This may be a controversial inclusion, but there are definitely a few Wings fans such as myself that have a little voice in the back of our heads that is concerned about Riley Sheahan if he suddenly doesn't have possession monsters Tatar or Nyquist on his wing. Tatar and Nyquist thus far have been significant possession boosts with whoever they play with, and when they're with Sheahan, they get sheltered minutes to boot. Joakim Andersson looked consistently excellent in the short season with Tatar or Nyquist on his wing, but since he's lost those linemates, he's struggled to even stay in the lineup. The reality is we have yet to see Sheahan without one of those guys on his wing, and we have yet to see him play minutes that weren't very favorable.
The Red Wings are deep enough right now that Sheahan definitely won't get thrown into the fire immediately. However, with Nyquist's spot on a top line locked down, and Tatar likely to see at least a few cameos up with Datsyuk, Sheahan will get some tougher minutes eventually. If he can continue to push possession with tougher minutes and/or less forgiving linemates, that'll say a lot more about his ceiling in the NHL.
Stephen Weiss was almost impossibly bad last year. You know he wasn't great and didn't put up many points, but his corsi was probably even worse than you realized. The Red Wings had just 4 guys below 49% corsi, and Drew Miller's 48.8% may as well be rounded up. Here are the 3 that were below 49%.
Raw corsi% is pretty crude and not something you should rely on solely for making player-to-player comparisons, but when the gap is this large, something is seriously wrong. Daniel Cleary was supposedly hurt most of the year, and Luke Glendening was a frequent punching bag for stats-oriented Wings fans, and yet both of them were way better than Weiss - or rather not nearly as bad. Putting up a 41.7% corsi on a team that was a 51.4% team is very difficult to do, but Weiss managed. Watching his numbers will be a pretty crucial indicator this year. Can he rebound and manage to be at least average on a pretty good possession team, or will he continue to drag down whoever he is on the ice with. We know he's healthy and feeling better this year, so we can expect improvement, but will it be enough?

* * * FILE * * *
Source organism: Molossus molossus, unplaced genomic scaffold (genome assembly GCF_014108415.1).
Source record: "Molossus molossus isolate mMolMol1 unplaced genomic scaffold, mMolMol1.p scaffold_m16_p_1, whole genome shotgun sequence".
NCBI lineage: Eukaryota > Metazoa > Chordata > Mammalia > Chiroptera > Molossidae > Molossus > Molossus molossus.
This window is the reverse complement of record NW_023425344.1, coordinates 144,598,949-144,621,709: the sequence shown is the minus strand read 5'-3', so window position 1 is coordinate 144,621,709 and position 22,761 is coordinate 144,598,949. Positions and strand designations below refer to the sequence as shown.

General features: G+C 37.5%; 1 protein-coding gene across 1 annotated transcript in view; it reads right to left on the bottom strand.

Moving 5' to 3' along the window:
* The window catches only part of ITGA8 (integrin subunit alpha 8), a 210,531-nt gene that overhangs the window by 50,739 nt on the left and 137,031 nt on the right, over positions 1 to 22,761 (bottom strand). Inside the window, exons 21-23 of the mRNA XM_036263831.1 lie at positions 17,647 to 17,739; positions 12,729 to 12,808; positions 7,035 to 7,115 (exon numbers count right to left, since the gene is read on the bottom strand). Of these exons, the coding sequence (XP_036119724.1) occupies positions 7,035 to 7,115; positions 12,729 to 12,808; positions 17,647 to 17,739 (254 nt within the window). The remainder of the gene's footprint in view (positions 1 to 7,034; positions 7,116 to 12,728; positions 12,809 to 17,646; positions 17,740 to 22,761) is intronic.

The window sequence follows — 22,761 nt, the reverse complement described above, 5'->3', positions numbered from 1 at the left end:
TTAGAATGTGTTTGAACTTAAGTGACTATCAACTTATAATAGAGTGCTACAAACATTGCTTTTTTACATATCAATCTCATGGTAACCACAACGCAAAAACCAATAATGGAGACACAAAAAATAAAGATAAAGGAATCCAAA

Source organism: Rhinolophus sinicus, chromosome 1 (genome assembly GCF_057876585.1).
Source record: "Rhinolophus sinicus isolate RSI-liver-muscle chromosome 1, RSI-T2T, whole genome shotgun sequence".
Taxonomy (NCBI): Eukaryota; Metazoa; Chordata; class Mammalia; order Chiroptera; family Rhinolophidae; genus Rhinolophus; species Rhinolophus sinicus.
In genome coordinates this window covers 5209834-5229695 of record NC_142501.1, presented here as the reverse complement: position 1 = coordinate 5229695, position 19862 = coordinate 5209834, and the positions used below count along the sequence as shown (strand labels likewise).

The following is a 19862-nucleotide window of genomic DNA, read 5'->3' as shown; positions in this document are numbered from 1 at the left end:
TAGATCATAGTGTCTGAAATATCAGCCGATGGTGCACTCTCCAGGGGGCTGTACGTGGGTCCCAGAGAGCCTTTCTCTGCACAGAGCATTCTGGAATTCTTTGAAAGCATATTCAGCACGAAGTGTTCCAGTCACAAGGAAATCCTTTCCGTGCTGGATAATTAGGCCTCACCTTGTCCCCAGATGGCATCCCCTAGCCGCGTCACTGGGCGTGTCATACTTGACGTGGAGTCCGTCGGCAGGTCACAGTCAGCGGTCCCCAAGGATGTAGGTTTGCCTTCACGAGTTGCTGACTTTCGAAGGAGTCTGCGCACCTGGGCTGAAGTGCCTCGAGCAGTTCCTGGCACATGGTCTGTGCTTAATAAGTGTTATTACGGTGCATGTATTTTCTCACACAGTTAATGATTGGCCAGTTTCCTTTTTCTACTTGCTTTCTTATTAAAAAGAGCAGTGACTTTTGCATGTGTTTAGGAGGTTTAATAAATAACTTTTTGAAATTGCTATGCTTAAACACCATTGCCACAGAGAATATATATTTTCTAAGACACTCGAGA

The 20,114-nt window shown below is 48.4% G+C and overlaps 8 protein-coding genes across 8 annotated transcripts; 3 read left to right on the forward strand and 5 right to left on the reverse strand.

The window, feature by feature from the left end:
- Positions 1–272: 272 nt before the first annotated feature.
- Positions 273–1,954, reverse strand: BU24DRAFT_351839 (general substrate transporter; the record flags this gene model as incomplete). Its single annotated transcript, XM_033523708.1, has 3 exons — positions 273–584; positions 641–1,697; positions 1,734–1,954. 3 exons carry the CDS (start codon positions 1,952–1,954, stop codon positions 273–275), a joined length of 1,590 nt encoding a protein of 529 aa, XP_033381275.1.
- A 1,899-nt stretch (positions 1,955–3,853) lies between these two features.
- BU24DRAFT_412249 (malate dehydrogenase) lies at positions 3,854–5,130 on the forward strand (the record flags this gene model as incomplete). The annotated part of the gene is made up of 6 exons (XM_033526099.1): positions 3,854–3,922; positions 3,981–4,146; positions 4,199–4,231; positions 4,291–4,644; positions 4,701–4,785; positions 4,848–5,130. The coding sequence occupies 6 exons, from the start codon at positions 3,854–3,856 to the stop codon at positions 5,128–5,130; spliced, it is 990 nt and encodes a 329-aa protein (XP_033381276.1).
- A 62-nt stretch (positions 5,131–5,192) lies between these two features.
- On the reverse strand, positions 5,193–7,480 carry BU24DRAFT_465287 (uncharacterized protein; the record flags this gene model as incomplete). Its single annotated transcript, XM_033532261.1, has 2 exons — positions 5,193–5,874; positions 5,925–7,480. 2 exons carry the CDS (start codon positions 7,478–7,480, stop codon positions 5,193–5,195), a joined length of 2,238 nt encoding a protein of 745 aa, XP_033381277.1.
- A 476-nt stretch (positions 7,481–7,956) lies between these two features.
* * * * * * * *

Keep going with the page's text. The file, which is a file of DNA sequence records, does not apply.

Young defensemen impact
The position Detroit is in with the Griffin defensemen this season is the same position they were in with the Tatar/Nyquist/Jurco/Sheahan quartet last season. Several of them look ready or close to it, but there's a lot of bodies in front of them. The only thing we really know is a few of them will get significant looks this season, and it'll be really interesting to see if they can steal a spot and latch onto it. If the third pairing suddenly has Xavier Ouellet instead of Brian Lashoff, for example, can it improve over the middling performance we typically see out of Lashoff? The third pairing last year with Lashoff was already heavily sheltered, so we would want to see Ouellet or whoever comes up to dominate some soft competition to show they're really ready for the big time. The reality is that Kindl and Lashoff are under contract, so the youngsters need to prove not only that they can turn in an equivalent performance, but that they can turn in a significantly better performance.
So if you're interested, keep an eye on the numbers when these guys do get a chance to come up. Lashoff put up a 50.3% corsi with very soft minutes last year, and Kindl put up 51.6% with equally soft minutes. If Ouellet, Jensen, or whoever come up for a significant chunk of time, watching their corsi against the soft competition they face will say a lot. The best teams in the league often separate themselves by having superior depth, and the Wings are lacking that on the back end currently. If one or more of these guys can step in and tilt the ice in a serious way when they're out there, it'll say a lot about this team's ceiling.
These are all very pertinent issues facing the team this year, and they're statistics that we'll be checking in on throughout the regular season. Even if talking about these issues from a stat-centric point of view bores you to tears and you have more fun just watching and ignoring numbers, keep an eye out for these things while you're watching the Red Wings this season.